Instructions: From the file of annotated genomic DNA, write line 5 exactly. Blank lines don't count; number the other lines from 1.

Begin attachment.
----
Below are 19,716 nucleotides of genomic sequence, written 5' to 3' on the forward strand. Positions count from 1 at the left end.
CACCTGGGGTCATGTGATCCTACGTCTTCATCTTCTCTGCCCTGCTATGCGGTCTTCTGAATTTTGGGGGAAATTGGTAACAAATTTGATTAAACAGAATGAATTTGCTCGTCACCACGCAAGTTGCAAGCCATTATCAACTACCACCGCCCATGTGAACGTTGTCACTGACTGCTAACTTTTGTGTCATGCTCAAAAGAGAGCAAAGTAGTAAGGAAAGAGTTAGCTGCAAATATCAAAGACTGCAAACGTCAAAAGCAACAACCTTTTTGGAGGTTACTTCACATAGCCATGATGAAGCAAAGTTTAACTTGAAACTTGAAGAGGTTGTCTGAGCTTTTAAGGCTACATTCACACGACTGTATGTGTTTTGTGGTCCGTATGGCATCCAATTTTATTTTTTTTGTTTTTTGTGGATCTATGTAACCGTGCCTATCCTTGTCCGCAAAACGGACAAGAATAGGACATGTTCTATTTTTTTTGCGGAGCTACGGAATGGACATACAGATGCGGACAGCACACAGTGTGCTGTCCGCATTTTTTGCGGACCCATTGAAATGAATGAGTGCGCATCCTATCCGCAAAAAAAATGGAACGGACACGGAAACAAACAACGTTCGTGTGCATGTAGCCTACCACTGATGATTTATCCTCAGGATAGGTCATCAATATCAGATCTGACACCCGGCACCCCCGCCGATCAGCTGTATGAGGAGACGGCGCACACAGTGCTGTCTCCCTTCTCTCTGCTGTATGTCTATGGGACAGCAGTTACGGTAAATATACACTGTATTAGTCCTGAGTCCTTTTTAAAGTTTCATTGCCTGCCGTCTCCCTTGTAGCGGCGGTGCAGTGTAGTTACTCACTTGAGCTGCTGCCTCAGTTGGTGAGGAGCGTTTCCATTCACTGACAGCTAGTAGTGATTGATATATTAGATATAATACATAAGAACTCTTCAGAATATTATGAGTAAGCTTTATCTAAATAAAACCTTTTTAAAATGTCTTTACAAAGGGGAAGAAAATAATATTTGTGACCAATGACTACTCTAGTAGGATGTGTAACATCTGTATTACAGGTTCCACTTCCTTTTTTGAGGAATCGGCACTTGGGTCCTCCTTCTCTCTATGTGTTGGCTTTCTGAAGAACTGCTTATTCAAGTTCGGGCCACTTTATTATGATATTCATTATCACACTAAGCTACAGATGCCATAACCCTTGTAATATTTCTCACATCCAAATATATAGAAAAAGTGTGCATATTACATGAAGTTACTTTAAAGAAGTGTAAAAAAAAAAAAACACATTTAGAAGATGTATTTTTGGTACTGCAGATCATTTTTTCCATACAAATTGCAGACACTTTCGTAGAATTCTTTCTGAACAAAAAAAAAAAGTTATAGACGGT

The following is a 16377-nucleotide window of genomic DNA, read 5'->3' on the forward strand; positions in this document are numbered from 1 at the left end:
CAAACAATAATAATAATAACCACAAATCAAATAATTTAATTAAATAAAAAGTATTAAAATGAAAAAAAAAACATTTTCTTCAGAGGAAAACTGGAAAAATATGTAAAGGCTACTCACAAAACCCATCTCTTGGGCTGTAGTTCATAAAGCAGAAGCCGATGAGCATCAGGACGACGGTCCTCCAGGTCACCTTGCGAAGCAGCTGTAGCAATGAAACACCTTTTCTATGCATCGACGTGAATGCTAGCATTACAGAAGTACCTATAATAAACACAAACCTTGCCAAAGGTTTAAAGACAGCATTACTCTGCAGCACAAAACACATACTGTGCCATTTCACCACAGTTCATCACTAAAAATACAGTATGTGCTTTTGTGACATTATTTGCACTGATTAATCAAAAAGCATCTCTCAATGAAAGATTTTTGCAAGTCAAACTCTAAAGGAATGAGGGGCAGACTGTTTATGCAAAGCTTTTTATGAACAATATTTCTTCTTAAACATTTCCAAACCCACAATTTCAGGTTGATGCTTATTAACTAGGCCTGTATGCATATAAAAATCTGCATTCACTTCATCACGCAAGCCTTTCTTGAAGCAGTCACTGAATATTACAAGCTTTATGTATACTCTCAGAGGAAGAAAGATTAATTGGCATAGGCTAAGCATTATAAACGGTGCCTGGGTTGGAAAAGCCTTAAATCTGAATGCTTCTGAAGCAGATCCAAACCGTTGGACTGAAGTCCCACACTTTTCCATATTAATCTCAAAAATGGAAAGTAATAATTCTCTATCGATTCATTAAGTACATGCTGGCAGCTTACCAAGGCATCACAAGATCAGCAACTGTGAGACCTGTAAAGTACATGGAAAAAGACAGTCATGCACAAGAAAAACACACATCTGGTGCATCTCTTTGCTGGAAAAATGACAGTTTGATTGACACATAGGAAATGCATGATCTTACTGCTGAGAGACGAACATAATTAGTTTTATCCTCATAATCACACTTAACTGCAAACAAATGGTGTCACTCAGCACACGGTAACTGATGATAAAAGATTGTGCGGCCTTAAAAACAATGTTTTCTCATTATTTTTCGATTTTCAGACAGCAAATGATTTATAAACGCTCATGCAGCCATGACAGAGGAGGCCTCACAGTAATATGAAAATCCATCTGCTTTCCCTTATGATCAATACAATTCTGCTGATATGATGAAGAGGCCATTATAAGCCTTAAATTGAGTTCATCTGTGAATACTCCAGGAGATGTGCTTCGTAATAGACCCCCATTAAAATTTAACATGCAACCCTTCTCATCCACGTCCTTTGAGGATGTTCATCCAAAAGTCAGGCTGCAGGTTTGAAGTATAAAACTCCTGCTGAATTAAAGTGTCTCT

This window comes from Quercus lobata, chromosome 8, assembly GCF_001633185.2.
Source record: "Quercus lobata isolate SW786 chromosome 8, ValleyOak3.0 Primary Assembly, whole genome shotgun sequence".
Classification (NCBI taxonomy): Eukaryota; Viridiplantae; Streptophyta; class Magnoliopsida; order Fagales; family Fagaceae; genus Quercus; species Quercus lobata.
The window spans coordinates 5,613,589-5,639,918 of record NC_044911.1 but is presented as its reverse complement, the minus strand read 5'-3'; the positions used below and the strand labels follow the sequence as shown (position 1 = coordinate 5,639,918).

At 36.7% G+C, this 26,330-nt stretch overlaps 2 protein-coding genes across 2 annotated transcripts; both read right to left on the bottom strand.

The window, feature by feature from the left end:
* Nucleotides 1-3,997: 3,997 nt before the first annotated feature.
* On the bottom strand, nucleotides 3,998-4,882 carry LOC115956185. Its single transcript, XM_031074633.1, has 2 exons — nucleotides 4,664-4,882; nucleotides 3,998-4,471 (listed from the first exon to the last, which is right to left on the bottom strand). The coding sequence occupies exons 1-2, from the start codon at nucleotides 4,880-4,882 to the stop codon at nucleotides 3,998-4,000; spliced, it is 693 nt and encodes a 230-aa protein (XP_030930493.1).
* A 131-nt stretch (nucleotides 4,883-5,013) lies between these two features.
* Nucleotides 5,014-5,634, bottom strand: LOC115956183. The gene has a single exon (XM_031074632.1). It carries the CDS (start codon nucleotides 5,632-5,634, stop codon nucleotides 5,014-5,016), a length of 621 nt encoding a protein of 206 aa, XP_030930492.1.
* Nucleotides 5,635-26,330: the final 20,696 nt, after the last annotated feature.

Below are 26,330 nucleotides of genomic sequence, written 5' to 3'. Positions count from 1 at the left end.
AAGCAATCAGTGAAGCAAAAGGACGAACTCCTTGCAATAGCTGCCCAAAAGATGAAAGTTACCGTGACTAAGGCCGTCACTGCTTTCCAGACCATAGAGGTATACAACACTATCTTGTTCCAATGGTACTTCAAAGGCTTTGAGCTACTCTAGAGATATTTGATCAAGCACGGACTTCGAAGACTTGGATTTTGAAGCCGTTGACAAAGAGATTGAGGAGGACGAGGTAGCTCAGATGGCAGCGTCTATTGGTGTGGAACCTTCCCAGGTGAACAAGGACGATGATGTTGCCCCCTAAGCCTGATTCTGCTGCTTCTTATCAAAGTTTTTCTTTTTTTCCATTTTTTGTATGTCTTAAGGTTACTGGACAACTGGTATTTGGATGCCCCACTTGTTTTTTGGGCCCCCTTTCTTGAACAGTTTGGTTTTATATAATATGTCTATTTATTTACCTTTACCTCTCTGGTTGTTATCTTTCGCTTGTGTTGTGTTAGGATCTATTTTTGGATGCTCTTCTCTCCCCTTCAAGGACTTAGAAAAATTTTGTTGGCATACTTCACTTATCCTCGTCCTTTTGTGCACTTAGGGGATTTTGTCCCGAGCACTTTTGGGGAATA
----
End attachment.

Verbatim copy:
This window comes from Quercus lobata, chromosome 8, assembly GCF_001633185.2.